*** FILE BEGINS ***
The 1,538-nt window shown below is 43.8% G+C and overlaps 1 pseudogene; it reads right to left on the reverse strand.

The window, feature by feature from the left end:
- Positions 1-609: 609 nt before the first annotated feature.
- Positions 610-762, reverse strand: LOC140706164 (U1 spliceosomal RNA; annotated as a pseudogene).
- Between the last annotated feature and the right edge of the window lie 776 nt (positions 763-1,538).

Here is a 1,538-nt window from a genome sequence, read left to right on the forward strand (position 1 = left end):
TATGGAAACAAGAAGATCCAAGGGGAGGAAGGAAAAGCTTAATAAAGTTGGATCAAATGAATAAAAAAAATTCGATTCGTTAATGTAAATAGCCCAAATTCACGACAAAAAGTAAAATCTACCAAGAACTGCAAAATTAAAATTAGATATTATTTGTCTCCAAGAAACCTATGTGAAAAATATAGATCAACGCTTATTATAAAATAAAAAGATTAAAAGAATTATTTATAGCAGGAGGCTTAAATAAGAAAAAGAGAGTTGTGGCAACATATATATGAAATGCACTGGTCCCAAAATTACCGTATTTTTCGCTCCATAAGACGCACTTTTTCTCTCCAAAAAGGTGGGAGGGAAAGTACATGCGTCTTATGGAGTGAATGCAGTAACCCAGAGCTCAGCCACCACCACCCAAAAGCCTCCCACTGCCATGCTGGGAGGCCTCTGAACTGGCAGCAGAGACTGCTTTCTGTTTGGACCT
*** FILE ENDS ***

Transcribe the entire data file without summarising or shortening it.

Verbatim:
The 1,538-nt window shown below is 43.8% G+C and overlaps 1 pseudogene; it reads right to left on the reverse strand.

The window, feature by feature from the left end:
- Positions 1-609: 609 nt before the first annotated feature.
- Positions 610-762, reverse strand: LOC140706164 (U1 spliceosomal RNA; annotated as a pseudogene).
- Between the last annotated feature and the right edge of the window lie 776 nt (positions 763-1,538).

Here is a 1,538-nt window from a genome sequence, read left to right on the forward strand (position 1 = left end):
TATGGAAACAAGAAGATCCAAGGGGAGGAAGGAAAAGCTTAATAAAGTTGGATCAAATGAATAAAAAAAATTCGATTCGTTAATGTAAATAGCCCAAATTCACGACAAAAAGTAAAATCTACCAAGAACTGCAAAATTAAAATTAGATATTATTTGTCTCCAAGAAACCTATGTGAAAAATATAGATCAACGCTTATTATAAAATAAAAAGATTAAAAGAATTATTTATAGCAGGAGGCTTAAATAAGAAAAAGAGAGTTGTGGCAACATATATATGAAATGCACTGGTCCCAAAATTACCGTATTTTTCGCTCCATAAGACGCACTTTTTCTCTCCAAAAAGGTGGGAGGGAAAGTACATGCGTCTTATGGAGTGAATGCAGTAACCCAGAGCTCAGCCACCACCACCCAAAAGCCTCCCACTGCCATGCTGGGAGGCCTCTGAACTGGCAGCAGAGACTGCTTTCTGTTTGGACCT